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Here are the numbers behind COVID-19's devastating effects on Texas jails and prisons

The report shows 231 people died from COVID-19 in Texas correctional facilities: 190 prison inmates, 14 jail inmates and 27 staff members.

HOUSTON — A report by researchers at the University of Texas gives a startling look at just how bad coronavirus has hit Texas jails and prisons.

When COVID-19 hit America, correctional facilities quickly became a concern.

“Experts warned that prisons and jails were going to become petri dishes for the spread of the virus," said Michele Deitch, distinguished senior lecturer at LBJ School of Public Affairs.

Now, several months later, scholars at UT, like Deitch, are taking a look at the impact.

“It was stunning. The loss of life has been tremendous. There’s been a devastating toll," Deitch said.

The report includes numbers from when the pandemic began until Oct. 4. In that time, it shows 231 people died from COVID-19 in correctional facilities: 190 prison inmates, 14 jail inmates and 27 staff members.

“The report is just chock full of one devastating statistic after another,"  Deitch said.

Like the fact that 80 percent of the 14 people who died in jail were awaiting trial and hadn’t yet been convicted of a crime, 21 had less than two years on their sentence, nine had already been approved for parole and the average age of an inmate who died in prison was only 64 years old.

“People in prisons and jails tend to age a lot quicker than people on the outside," Deitch said.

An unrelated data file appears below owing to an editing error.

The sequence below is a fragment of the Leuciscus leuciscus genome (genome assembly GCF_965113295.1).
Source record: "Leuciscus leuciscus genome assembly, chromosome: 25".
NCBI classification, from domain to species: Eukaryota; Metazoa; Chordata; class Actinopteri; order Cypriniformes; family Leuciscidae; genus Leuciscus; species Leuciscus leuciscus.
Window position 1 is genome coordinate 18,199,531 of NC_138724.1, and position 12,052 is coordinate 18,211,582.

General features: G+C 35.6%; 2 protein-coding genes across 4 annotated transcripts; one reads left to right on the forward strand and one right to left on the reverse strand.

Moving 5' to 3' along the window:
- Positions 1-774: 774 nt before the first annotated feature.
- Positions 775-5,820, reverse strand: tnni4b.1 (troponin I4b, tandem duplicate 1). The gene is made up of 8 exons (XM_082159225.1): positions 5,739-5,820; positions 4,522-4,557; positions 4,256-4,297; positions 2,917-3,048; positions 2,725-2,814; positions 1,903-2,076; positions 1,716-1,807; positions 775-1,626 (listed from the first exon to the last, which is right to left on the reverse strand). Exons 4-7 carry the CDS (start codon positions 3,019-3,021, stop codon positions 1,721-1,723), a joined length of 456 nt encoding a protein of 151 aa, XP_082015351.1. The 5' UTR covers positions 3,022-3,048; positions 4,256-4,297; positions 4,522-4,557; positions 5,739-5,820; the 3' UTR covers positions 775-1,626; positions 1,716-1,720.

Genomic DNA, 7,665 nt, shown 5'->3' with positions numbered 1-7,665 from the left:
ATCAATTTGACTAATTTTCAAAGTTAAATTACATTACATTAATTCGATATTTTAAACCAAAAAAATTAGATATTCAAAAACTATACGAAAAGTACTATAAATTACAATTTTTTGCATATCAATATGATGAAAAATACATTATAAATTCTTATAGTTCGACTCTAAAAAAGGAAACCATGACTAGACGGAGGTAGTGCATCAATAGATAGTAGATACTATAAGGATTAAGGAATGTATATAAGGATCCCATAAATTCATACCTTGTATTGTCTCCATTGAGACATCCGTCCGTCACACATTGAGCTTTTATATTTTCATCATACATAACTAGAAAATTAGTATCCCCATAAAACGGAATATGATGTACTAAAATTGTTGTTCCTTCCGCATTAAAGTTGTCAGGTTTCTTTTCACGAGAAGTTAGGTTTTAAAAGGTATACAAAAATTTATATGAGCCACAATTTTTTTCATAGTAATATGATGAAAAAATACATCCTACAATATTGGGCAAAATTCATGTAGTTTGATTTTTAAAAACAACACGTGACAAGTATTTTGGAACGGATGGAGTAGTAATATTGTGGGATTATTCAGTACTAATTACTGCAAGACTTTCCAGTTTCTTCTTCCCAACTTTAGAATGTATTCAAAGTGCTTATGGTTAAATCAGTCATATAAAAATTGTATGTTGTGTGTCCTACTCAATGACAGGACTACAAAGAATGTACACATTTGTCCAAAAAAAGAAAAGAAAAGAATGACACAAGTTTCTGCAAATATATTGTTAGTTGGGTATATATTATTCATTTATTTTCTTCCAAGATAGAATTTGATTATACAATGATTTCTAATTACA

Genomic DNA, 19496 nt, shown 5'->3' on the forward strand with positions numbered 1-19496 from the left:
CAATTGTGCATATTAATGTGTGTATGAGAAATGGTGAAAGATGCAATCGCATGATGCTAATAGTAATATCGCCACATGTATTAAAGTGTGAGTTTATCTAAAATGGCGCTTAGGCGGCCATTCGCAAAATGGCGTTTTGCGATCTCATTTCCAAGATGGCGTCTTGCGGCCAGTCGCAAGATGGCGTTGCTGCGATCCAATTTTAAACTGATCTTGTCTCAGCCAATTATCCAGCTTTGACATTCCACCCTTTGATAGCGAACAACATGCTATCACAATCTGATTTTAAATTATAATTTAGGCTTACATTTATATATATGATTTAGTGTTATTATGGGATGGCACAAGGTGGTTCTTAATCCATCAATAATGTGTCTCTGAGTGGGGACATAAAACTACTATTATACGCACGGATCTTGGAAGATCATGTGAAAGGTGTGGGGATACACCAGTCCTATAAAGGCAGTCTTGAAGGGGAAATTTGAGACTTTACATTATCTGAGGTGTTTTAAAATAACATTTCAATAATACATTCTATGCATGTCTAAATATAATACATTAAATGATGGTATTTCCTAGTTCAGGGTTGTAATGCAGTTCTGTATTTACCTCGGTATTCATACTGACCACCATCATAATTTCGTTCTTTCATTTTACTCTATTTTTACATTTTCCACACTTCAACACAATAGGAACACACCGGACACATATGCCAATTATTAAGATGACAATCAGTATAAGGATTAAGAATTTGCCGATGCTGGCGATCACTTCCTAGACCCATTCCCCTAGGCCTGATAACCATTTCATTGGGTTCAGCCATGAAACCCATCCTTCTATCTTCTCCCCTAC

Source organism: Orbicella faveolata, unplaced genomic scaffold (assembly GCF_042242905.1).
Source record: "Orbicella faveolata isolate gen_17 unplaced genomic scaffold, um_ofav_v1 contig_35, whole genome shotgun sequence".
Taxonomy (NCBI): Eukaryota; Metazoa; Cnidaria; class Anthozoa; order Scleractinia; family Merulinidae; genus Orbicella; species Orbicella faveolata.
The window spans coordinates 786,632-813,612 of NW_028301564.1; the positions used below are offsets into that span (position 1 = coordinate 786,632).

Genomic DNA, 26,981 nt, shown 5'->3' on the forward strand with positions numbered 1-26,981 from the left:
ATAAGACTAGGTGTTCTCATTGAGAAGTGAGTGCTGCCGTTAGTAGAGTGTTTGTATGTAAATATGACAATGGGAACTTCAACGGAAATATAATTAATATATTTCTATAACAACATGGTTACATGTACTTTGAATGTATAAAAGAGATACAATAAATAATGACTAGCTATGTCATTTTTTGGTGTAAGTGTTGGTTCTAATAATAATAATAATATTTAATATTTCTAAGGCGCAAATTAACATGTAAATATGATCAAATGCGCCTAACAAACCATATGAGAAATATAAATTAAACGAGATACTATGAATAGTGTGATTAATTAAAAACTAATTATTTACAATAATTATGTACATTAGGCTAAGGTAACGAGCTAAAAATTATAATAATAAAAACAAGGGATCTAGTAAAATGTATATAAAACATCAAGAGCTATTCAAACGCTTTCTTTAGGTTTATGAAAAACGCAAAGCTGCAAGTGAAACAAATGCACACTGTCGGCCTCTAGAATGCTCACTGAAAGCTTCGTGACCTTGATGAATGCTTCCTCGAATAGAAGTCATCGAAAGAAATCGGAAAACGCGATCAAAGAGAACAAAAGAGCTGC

And people inside Texas prisons have a significantly higher chance of getting COVID-19 than those on the outside. In fact, 490 percent higher, according to the report. And they’re 40 percent more likely to get COVID-19 than the national prison population.

Texas Department of Criminal Justice has released a statement in response:

"While this report attempts to capture the impact of the virus on the prison population, what is noticeably absent is a discussion of the TDCJ's first in the nation, sustained, and aggressive mass asymptomatic testing campaign. To date, more than 65,000 employee and 219,000 inmate tests have been carried out. This is far more than any other correctional system in the country."

But Deitch said COVID-19 testing is not what this report was about.

“What we were looking at is the number of deaths," she explained.

The true goal of the report, she said, is to figure out what to do next.

“We really need to be reducing the population in our prisons and jails to enable the people who are there to be safer and to get certain people out of harm's way," Deitch said.

To view the full report, click here.

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